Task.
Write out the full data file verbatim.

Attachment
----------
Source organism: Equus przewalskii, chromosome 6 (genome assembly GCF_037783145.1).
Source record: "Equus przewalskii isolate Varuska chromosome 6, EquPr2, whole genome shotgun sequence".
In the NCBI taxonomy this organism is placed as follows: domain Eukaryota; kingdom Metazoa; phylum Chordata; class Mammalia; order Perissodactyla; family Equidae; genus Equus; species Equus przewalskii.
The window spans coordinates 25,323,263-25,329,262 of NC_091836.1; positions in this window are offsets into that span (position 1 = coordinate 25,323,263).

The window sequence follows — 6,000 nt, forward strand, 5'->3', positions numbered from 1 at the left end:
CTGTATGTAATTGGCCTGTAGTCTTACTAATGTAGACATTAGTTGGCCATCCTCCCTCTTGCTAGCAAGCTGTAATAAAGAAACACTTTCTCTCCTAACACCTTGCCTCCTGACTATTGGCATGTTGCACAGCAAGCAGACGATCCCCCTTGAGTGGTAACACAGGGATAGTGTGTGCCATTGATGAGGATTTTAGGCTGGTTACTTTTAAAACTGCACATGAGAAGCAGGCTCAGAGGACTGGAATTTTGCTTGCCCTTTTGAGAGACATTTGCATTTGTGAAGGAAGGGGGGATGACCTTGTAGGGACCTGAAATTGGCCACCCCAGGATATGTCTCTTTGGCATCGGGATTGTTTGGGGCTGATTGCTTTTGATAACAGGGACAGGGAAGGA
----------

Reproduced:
Source organism: Equus przewalskii, chromosome 6 (genome assembly GCF_037783145.1).
Source record: "Equus przewalskii isolate Varuska chromosome 6, EquPr2, whole genome shotgun sequence".
In the NCBI taxonomy this organism is placed as follows: domain Eukaryota; kingdom Metazoa; phylum Chordata; class Mammalia; order Perissodactyla; family Equidae; genus Equus; species Equus przewalskii.
The window spans coordinates 25,323,263-25,329,262 of NC_091836.1; positions in this window are offsets into that span (position 1 = coordinate 25,323,263).

The window sequence follows — 6,000 nt, forward strand, 5'->3', positions numbered from 1 at the left end:
CTGTATGTAATTGGCCTGTAGTCTTACTAATGTAGACATTAGTTGGCCATCCTCCCTCTTGCTAGCAAGCTGTAATAAAGAAACACTTTCTCTCCTAACACCTTGCCTCCTGACTATTGGCATGTTGCACAGCAAGCAGACGATCCCCCTTGAGTGGTAACACAGGGATAGTGTGTGCCATTGATGAGGATTTTAGGCTGGTTACTTTTAAAACTGCACATGAGAAGCAGGCTCAGAGGACTGGAATTTTGCTTGCCCTTTTGAGAGACATTTGCATTTGTGAAGGAAGGGGGGATGACCTTGTAGGGACCTGAAATTGGCCACCCCAGGATATGTCTCTTTGGCATCGGGATTGTTTGGGGCTGATTGCTTTTGATAACAGGGACAGGGAAGGA